What price a Nokia Windows Phone?
Days after Nokia's Lumia 710 arrived on store shelves, big-box retailer Wal-Mart began offering the midrange smartphone for free with a two-year contract. Tech writers and pundits immediately commenced to chattering over the implications of such a move, including whether it meant that Nokia's nascent Windows Phone efforts are already in deep trouble.
Yet T-Mobile and Best Buy continue to sell the device for the regular $49.99 with two-year contract. In light of that, Wal-Mart's price reductions seem less a sign that the Lumia 710 is in trouble right out of the gate, and more one company's attempt to give itself an edge over the competition.
That being said, Nokia is apparently dealing with some pricing pressure in other markets. In the U.K., another country where Nokia's looking to make a dent with its new smartphone line, carriers apparently plan to sell the Lumia for a price lower than that recommended by the Finnish phone manufacturer.
"There is always a bit of pushing over price and in particular if the handset is seen as weaker," an unnamed source told the Financial Times Jan. 18. "The Lumia range needs a boost." But drastically low prices could also interfere with any future attempt by Nokia to seed the market with more midrange smartphones.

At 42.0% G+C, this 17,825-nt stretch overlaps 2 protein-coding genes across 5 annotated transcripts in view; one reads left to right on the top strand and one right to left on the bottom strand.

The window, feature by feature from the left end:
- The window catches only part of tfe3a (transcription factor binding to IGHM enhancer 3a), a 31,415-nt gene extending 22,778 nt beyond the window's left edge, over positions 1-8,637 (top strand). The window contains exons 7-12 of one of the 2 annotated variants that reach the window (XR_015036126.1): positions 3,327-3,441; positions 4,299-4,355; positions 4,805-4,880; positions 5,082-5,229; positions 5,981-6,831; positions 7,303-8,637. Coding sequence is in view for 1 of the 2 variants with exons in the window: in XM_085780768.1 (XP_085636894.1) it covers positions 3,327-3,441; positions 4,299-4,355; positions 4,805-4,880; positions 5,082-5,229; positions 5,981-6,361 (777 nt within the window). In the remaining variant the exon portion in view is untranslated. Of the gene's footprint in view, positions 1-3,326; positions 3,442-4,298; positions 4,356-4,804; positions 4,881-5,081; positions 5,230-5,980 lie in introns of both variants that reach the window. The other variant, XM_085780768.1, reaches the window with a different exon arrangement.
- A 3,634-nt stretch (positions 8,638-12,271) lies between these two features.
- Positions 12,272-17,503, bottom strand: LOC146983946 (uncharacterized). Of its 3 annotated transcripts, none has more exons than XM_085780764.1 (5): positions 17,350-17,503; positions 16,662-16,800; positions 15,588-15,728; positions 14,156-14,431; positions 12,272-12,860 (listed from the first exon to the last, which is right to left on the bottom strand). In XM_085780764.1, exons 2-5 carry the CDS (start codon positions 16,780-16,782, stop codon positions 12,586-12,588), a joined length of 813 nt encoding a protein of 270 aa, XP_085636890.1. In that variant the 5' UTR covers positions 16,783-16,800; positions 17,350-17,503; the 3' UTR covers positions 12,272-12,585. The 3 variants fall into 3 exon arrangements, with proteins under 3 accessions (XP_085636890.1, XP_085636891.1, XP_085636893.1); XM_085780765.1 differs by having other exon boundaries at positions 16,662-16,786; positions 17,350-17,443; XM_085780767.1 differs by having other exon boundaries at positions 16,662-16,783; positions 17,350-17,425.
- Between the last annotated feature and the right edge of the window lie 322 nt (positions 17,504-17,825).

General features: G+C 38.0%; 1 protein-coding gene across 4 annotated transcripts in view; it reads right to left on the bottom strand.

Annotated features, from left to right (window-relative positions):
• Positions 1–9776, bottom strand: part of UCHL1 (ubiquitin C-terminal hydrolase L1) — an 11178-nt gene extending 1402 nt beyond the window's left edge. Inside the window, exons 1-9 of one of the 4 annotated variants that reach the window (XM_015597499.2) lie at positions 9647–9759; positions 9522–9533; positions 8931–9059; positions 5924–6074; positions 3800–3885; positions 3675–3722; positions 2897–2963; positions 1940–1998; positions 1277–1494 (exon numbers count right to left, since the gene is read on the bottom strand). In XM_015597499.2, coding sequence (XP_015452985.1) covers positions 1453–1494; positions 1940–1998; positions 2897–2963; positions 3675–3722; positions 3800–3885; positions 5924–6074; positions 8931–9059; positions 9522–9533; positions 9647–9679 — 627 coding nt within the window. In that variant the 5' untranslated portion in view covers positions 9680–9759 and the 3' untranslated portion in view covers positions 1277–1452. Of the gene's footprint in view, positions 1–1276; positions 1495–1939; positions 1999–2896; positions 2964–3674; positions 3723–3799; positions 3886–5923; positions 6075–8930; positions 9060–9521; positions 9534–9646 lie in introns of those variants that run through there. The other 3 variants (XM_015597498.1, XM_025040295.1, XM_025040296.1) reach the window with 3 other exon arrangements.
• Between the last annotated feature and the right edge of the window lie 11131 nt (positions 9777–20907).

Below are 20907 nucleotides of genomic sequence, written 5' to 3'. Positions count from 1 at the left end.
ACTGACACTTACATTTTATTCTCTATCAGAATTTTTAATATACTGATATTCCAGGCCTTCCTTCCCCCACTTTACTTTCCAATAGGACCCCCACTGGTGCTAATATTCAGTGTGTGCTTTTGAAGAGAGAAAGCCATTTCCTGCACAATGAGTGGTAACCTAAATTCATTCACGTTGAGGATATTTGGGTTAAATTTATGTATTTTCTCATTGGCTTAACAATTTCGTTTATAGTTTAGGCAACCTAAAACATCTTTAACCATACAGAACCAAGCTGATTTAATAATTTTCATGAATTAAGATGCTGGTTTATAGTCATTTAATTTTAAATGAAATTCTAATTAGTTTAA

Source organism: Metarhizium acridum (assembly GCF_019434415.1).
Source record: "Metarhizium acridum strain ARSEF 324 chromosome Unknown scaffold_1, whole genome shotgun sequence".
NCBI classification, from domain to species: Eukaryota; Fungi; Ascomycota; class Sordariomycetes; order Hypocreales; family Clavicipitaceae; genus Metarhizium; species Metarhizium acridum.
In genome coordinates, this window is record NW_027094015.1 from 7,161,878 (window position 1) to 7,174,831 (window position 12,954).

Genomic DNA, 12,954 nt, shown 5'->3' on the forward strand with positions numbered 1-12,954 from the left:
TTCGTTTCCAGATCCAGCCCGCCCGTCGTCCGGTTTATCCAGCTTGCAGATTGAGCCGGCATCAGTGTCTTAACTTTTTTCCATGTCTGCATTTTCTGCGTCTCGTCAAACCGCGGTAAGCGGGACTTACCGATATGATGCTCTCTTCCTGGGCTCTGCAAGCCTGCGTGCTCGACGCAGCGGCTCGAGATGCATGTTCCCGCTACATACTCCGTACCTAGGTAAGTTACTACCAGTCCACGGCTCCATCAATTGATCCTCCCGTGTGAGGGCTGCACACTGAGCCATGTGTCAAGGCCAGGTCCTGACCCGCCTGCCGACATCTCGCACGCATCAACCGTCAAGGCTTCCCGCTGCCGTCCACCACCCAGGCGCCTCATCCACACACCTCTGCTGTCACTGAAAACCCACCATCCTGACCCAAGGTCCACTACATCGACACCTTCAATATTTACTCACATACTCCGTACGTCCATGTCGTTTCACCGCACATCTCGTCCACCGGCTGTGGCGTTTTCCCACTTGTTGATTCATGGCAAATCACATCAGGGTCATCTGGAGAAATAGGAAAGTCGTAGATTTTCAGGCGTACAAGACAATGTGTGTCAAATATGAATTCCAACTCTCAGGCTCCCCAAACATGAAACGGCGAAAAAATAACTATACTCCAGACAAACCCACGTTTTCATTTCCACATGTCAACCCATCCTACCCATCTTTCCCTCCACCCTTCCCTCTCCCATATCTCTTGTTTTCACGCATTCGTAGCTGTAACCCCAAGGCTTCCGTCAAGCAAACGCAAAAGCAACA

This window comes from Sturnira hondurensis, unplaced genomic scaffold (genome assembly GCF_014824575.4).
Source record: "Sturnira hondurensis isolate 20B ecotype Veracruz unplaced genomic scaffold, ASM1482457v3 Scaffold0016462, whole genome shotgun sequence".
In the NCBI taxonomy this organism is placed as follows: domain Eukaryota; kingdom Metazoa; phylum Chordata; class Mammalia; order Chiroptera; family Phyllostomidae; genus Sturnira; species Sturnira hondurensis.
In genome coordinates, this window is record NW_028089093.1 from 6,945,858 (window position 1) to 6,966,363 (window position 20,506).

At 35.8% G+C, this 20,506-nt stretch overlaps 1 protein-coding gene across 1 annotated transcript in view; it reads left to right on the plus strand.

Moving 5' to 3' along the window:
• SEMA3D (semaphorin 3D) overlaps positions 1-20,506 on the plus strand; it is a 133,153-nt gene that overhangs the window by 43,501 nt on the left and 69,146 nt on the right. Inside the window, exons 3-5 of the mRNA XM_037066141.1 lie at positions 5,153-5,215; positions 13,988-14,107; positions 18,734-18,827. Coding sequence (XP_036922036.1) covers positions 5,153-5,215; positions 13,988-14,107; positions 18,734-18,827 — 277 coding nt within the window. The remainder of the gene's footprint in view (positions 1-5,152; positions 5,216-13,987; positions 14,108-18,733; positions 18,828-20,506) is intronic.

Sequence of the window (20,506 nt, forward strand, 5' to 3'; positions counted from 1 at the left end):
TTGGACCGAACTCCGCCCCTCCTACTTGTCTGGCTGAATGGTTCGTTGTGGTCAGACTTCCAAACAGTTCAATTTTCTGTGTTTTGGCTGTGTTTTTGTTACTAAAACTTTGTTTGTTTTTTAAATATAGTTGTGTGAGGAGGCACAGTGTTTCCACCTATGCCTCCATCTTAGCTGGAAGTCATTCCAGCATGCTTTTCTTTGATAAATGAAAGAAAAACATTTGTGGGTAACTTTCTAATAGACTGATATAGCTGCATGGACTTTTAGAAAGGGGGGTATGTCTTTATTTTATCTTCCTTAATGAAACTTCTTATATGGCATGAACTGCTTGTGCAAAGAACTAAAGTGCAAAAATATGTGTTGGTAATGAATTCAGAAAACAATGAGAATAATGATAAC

Nokia and Windows Phone exited last week's Consumer Electronics Show (CES) with a fair amount of buzz, largely on the strength of the newly announced Lumia 900. With a 4.3-inch display, 1.4GHz Qualcomm Snapdragon processor and the latest version of Microsoft's Windows Phone software, Lumia 900 could very well have an impact on the higher end of the smartphone market when it's released (reportedly) sometime in March.
Meanwhile, Nokia is betting that the Lumia 710 will appeal to those in the market for a midmarket device. During CES, Greg Sullvian, senior product manager for Windows Phone, told eWEEK that Windows Phone devices by various manufacturers would aim for customers across the price spectrum. Nokia's emerging smartphone portfolio seems to mirror Microsoft's strategy in miniature.
In any case, that strategy is still very much in the rollout stage. That most likely makes proclaiming price cuts as a sign of trouble somewhat premature.